Distilling Eyewater (19th Century) By Thomas Rowlandson

A medical practitioner uses her own urine to create a medicine which she offers for sale for rubbing on the eyes to dispel bad ‘humours’. She has a younger women and cat contribute to the medicines as well.

Distilling Eyewater (19th Century) By Thomas Rowlandson

Credit: Image source. The Wellcome Collection by the Wellcome Library, London. Copyrighted under Creative Commons Attribution only licence CC BY 4.0

Perseus and Andromeda (1891) By Frederic Leighton

Andromeda was chained to a rock at the edge of the sea as an offering to a sea monster. Perseus rescued her. They fell in love and wed. There are more details, but that is a simple summary. Read more at Wikipedia.

Perseus and Andromeda (1891) By Frederic Leighton

Image source, no known copyright restrictions. Information source Wikipedia – The Free Encyclopedia, licensed under Creative Commons Attribution-ShareAlike License.

Pharaoh’s Firstborn (1872) By Lawarence Alma-Tadema

Death of the Pharaoh’s Firstborn Son.

And it came to pass, that at midnight the Lord smote all the firstborn in the land of Egypt, from the firstborn of Pharaoh that sat on his throne unto the firstborn of the captive that was in the dungeon; and all the firstborn of cattle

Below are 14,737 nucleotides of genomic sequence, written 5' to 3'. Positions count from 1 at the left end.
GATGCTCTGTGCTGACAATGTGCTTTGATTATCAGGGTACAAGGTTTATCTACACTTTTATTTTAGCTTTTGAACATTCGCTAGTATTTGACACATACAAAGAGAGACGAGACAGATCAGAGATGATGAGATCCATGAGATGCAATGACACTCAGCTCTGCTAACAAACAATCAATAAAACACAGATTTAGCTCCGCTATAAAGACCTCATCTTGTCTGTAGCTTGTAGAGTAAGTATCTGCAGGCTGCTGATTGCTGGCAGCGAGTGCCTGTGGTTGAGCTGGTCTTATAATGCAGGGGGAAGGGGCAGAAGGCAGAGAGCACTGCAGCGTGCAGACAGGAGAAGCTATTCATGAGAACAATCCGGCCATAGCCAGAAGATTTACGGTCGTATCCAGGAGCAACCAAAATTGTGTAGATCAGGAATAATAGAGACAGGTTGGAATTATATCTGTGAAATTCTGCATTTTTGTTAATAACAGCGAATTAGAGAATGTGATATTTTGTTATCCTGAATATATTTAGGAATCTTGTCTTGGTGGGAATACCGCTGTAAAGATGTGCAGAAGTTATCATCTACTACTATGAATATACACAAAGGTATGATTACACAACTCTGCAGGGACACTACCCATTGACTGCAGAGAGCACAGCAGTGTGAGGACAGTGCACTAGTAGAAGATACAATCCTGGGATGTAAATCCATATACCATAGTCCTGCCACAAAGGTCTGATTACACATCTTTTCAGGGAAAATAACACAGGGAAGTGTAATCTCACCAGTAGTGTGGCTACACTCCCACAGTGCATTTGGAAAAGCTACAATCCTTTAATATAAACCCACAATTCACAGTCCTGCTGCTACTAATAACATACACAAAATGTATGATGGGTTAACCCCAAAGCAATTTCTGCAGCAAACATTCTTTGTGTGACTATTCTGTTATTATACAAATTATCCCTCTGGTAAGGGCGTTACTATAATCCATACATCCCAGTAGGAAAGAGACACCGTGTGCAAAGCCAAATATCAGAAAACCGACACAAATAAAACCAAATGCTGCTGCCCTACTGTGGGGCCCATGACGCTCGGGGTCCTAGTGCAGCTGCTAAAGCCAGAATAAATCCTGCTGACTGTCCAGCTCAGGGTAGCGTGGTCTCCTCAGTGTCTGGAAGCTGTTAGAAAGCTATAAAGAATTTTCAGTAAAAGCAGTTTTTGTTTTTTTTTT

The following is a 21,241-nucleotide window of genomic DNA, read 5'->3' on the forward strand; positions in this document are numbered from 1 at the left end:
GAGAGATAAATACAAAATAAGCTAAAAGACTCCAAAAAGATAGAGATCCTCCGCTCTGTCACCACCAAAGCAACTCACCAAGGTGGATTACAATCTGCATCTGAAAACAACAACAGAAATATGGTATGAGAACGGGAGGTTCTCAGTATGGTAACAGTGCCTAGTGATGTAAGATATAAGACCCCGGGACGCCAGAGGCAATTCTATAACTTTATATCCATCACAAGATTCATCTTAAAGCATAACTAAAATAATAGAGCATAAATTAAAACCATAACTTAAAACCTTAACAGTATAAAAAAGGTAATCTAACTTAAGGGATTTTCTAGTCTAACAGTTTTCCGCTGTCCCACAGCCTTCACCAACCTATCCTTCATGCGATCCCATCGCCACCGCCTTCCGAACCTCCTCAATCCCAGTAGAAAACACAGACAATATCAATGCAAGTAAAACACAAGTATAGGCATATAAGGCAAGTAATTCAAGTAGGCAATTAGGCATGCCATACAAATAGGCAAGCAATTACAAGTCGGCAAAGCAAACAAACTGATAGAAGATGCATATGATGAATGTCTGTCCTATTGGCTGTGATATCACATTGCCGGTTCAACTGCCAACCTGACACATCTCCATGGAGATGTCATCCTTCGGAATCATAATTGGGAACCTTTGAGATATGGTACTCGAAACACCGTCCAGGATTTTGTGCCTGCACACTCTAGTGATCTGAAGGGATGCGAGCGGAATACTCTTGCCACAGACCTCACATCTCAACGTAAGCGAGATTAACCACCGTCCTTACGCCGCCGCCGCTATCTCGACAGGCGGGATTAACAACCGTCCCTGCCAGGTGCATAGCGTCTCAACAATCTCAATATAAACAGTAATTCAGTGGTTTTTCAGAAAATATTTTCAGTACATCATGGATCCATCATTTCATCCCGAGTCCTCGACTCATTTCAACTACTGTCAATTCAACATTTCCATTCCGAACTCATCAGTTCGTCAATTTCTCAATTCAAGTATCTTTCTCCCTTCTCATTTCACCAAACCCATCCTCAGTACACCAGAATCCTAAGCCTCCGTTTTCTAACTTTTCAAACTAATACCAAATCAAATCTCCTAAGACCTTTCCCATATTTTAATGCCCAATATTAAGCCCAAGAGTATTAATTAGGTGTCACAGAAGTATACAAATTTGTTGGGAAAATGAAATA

Exodus 12:29
Pharaoh's Firstborn (1872) By Lawarence Alma-Tadema

Image source. No known copyright restrictions.

Death Looms (1813)

“Death looms above a group of people inflicted with various physical and mental diseases – a lazar house.” – Image Description.

“Immediately a place, before his eyes appear’d, sad, noisome, dark, a lazar house it seem’d, wherein were laid numbers of all diseas’d, all maladies. Demoniac phrenzy, moping melancholy, and moon struck madness, pining atrophy, marasmus, dire was the tossing, deep the groans; and over them triumphant death his dart shook, but delayd to strike, though oft invok’d. Milton’s P.L. Book XI. Verse 477.” – Caption on image.

Death Looms (1813)

The piece is associated with three artist: John Milton; Moses Haughton; and Johann Heinrich Fussil.

Image source. Credit: The Wellcome Collection by the Wellcome Library, London. Copyrighted under Creative Commons Attribution only licence CC BY 4.0

Stag and Hound (1832) By Edwin Henry Landseer

Original title “Deer and Deer Hounds In a Mountain Torrent”. The deer is actually a male, so a stag. Also, I could not see multiple hounds. In fact the one hound I do see, seems more like a wolf.

Most likely the ‘hound’ chased the stag. The stag attempted to escape in the water. The ‘hound’ followed. They are then being carried away, both lost in a cascade of watery death.

The faces of the animals are quite disturbing. Although animals are said to generally be emotionless – they always look emotional to me!

Stag and Hound (1832) By Edwin Henry Landseer

Image source. No known copyright restrictions.

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